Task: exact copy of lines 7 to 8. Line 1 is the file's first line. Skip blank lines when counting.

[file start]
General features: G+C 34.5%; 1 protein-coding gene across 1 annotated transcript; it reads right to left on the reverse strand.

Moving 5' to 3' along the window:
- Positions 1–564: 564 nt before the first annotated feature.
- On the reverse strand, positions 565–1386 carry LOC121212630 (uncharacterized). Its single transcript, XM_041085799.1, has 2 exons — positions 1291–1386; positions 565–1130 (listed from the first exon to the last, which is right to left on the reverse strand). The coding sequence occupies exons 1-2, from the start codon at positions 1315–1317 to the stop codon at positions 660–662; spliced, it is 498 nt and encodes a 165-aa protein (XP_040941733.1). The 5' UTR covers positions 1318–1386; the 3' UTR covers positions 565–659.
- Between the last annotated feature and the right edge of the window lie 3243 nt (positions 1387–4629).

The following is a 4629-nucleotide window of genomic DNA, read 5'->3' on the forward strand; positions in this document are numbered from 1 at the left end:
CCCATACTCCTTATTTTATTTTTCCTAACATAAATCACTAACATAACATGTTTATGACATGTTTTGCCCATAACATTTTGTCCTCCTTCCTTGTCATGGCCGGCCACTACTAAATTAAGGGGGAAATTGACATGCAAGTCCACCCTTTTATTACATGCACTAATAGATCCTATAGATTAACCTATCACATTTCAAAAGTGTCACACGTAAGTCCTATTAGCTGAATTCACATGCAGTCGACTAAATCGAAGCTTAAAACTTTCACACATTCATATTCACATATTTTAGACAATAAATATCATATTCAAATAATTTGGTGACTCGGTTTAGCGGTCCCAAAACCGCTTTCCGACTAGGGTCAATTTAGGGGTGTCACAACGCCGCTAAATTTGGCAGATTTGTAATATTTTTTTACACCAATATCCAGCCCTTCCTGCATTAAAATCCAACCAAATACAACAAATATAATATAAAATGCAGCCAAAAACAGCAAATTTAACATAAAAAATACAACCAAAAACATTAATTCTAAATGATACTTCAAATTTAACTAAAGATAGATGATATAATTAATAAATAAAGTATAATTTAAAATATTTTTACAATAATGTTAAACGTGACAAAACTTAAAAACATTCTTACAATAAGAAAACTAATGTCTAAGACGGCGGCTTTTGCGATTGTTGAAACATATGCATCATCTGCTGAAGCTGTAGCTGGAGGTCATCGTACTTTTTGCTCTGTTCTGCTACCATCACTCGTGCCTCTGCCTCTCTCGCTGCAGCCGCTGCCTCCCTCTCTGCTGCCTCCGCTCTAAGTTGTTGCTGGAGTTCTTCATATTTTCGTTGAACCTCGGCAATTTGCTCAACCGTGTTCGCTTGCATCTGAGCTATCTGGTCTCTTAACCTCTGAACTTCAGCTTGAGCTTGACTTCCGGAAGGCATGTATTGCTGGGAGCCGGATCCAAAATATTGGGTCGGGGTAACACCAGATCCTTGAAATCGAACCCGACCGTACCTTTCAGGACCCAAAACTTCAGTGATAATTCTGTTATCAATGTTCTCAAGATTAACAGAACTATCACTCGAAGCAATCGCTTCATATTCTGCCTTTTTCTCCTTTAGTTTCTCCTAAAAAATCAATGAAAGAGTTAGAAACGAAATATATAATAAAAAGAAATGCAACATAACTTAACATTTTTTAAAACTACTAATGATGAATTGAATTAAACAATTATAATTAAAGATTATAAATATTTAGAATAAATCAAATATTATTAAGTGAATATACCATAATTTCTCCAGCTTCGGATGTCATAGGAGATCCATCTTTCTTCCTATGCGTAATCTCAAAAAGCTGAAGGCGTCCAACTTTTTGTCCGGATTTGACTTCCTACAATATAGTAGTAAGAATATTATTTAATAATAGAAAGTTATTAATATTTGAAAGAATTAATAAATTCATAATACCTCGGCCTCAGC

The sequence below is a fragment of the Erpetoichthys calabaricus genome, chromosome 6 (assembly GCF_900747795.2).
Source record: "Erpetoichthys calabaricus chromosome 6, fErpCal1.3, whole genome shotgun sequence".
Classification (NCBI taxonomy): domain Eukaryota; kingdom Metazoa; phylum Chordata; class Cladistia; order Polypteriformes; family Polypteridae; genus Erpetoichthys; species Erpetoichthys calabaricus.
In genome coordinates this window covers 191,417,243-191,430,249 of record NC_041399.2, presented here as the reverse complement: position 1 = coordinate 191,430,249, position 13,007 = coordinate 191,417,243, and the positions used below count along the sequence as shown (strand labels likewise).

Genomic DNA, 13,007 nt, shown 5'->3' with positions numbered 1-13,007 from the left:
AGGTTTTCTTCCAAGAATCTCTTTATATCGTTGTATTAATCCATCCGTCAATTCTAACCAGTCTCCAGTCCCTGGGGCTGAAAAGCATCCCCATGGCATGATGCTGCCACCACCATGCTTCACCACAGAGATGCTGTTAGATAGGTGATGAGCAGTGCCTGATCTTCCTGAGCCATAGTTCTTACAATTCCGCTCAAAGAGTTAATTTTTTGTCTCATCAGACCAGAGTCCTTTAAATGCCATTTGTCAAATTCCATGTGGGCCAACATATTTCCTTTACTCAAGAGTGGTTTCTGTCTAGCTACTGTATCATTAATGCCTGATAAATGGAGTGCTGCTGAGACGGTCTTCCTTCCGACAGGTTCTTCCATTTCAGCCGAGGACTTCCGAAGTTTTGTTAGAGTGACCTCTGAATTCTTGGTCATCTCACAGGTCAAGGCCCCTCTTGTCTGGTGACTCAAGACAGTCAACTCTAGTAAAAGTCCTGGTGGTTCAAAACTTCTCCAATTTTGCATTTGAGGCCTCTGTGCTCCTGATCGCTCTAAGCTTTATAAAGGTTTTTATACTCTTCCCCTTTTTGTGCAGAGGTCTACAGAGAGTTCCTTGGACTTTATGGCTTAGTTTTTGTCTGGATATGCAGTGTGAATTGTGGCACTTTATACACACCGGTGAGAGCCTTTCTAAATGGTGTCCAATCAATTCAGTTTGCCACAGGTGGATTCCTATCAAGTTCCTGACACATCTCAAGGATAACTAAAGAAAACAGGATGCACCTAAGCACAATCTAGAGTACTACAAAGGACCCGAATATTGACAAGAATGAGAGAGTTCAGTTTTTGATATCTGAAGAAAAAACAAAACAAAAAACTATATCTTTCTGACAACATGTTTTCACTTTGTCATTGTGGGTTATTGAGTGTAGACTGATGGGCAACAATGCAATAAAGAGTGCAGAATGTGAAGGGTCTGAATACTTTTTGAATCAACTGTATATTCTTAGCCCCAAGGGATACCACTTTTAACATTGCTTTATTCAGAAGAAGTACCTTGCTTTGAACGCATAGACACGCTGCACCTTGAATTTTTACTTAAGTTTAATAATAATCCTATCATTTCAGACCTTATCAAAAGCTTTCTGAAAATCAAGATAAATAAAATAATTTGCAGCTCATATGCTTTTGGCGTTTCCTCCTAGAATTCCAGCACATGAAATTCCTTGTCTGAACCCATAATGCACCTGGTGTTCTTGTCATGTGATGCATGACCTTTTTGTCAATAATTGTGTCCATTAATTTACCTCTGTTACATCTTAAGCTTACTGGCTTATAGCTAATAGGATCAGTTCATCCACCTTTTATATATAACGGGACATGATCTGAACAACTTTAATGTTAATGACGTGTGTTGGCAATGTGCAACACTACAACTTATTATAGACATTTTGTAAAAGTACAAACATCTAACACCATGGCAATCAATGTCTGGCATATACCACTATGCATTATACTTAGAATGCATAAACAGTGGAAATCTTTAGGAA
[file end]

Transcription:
CCCATACTCCTTATTTTATTTTTCCTAACATAAATCACTAACATAACATGTTTATGACATGTTTTGCCCATAACATTTTGTCCTCCTTCCTTGTCATGGCCGGCCACTACTAAATTAAGGGGGAAATTGACATGCAAGTCCACCCTTTTATTACATGCACTAATAGATCCTATAGATTAACCTATCACATTTCAAAAGTGTCACACGTAAGTCCTATTAGCTGAATTCACATGCAGTCGACTAAATCGAAGCTTAAAACTTTCACACATTCATATTCACATATTTTAGACAATAAATATCATATTCAAATAATTTGGTGACTCGGTTTAGCGGTCCCAAAACCGCTTTCCGACTAGGGTCAATTTAGGGGTGTCACAACGCCGCTAAATTTGGCAGATTTGTAATATTTTTTTACACCAATATCCAGCCCTTCCTGCATTAAAATCCAACCAAATACAACAAATATAATATAAAATGCAGCCAAAAACAGCAAATTTAACATAAAAAATACAACCAAAAACATTAATTCTAAATGATACTTCAAATTTAACTAAAGATAGATGATATAATTAATAAATAAAGTATAATTTAAAATATTTTTACAATAATGTTAAACGTGACAAAACTTAAAAACATTCTTACAATAAGAAAACTAATGTCTAAGACGGCGGCTTTTGCGATTGTTGAAACATATGCATCATCTGCTGAAGCTGTAGCTGGAGGTCATCGTACTTTTTGCTCTGTTCTGCTACCATCACTCGTGCCTCTGCCTCTCTCGCTGCAGCCGCTGCCTCCCTCTCTGCTGCCTCCGCTCTAAGTTGTTGCTGGAGTTCTTCATATTTTCGTTGAACCTCGGCAATTTGCTCAACCGTGTTCGCTTGCATCTGAGCTATCTGGTCTCTTAACCTCTGAACTTCAGCTTGAGCTTGACTTCCGGAAGGCATGTATTGCTGGGAGCCGGATCCAAAATATTGGGTCGGGGTAACACCAGATCCTTGAAATCGAACCCGACCGTACCTTTCAGGACCCAAAACTTCAGTGATAATTCTGTTATCAATGTTCTCAAGATTAACAGAACTATCACTCGAAGCAATCGCTTCATATTCTGCCTTTTTCTCCTTTAGTTTCTCCTAAAAAATCAATGAAAGAGTTAGAAACGAAATATATAATAAAAAGAAATGCAACATAACTTAACATTTTTTAAAACTACTAATGATGAATTGAATTAAACAATTATAATTAAAGATTATAAATATTTAGAATAAATCAAATATTATTAAGTGAATATACCATAATTTCTCCAGCTTCGGATGTCATAGGAGATCCATCTTTCTTCCTATGCGTAATCTCAAAAAGCTGAAGGCGTCCAACTTTTTGTCCGGATTTGACTTCCTACAATATAGTAGTAAGAATATTATTTAATAATAGAAAGTTATTAATATTTGAAAGAATTAATAAATTCATAATACCTCGGCCTCAGC

The sequence below is a fragment of the Erpetoichthys calabaricus genome, chromosome 6 (assembly GCF_900747795.2).